Here the bootloader code occupies the lower 32KB of flash from 0x00000000 to 0x00007FFF.
The application .text, .data and .bss sections are placed from 0x00020000 onwards.
This layout prevents overlap between the bootloader and application flash regions.
Validating the Application Image
To check for a valid application image, the bootloader must validate the contents of the application flash region. Some examples of checks which could be performed:
- Magic number at fixed offset to mark valid image.
- Checksum or CRC over the executable code.
- Digital signature to verify integrity and authenticity.
- Version number field matching expected value.
The bootloader can then look for the magic number or checksum at the appropriate offset within the application region to determine if a valid image is present.
Configuring Memory Regions
Prior to jumping to the application, the Cortex-M1 memory regions must be configured appropriately. This includes:
- The vector table base address register must be set to the start of the application vector table.
- The Memory Protection Unit (MPU) must be configured to grant access to application flash and RAM regions.
- The stack pointer must be set up pointing to application RAM.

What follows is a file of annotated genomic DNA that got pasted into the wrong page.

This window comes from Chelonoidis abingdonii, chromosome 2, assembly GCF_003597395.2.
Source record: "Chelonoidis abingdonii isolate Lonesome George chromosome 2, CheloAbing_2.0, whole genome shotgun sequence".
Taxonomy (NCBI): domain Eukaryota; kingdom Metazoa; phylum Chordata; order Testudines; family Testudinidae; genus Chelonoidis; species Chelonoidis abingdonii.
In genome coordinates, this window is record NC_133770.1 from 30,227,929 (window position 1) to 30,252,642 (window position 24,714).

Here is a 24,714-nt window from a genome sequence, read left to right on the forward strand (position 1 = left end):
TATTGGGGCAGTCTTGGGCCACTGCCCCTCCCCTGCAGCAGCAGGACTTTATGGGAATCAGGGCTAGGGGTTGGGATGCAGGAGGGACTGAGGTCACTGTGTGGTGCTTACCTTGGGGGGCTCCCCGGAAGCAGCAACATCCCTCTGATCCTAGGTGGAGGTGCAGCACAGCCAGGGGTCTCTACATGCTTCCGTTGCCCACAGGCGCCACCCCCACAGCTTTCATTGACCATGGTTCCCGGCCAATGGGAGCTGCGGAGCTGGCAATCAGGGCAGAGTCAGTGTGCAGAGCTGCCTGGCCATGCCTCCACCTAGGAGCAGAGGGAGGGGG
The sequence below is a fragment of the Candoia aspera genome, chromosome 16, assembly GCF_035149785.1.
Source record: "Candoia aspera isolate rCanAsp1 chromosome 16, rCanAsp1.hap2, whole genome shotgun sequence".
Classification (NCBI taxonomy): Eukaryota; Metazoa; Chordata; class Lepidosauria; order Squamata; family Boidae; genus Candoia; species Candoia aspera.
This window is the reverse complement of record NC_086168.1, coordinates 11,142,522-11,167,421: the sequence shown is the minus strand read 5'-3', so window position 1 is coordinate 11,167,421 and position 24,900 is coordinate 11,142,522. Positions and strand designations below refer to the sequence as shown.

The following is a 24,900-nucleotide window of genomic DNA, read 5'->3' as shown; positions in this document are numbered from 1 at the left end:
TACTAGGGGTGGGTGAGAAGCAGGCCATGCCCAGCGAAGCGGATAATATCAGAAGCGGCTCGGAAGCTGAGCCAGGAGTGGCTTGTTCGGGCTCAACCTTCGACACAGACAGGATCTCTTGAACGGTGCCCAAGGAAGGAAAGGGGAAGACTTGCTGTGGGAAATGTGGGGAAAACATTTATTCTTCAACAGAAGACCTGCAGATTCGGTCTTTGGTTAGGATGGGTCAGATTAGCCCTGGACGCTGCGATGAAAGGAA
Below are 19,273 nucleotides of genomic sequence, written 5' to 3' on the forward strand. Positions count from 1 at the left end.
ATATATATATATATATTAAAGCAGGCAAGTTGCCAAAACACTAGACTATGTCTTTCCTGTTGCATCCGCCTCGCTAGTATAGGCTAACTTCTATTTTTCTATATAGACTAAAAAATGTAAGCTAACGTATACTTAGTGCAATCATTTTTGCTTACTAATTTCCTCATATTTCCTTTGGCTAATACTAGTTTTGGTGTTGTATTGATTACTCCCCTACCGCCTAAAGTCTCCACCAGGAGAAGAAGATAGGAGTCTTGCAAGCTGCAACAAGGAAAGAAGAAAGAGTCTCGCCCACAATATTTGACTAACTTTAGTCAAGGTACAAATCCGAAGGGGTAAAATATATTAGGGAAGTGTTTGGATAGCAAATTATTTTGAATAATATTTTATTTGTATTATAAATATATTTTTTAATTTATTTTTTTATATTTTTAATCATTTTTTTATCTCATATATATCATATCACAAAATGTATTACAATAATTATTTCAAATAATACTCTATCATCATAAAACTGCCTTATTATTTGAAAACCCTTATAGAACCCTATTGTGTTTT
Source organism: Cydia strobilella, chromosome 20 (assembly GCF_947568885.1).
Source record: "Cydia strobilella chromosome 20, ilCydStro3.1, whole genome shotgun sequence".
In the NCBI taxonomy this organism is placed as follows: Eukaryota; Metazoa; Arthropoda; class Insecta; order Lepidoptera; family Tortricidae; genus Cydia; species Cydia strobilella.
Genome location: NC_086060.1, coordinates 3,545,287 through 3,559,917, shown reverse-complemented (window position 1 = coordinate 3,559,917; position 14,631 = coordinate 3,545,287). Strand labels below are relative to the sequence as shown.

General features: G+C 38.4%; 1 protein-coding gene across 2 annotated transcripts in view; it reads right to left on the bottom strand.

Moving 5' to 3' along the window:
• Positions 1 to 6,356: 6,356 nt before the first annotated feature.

Reconfiguring the vector table is critical otherwise the application will jump back to the bootloader’s vectors on exceptions. The MPU must allow access to .text, .data and .bss memory areas.
Jumping to Application Code
Once the bootloader has validated the application image, the final step is to jump to the application entry point. Some considerations:
- The entry point is typically the Reset_Handler function in the application vector table.
- Registers may need saving/restoring across the jump.
- Stack pointer must be switched from bootloader to application stack.
This step transfers control over the Cortex-M1 from the bootloader to the application. The application will continue initialization by calling its SystemInit and main functions.
Updating the Application Image
With the bootloader configured properly, updated application images can be remotely sent to the device and programmed into the application flash region. For example:
- Application image is built with updated code/data.
- Image is sent to device via OTAP/OFTP protocols.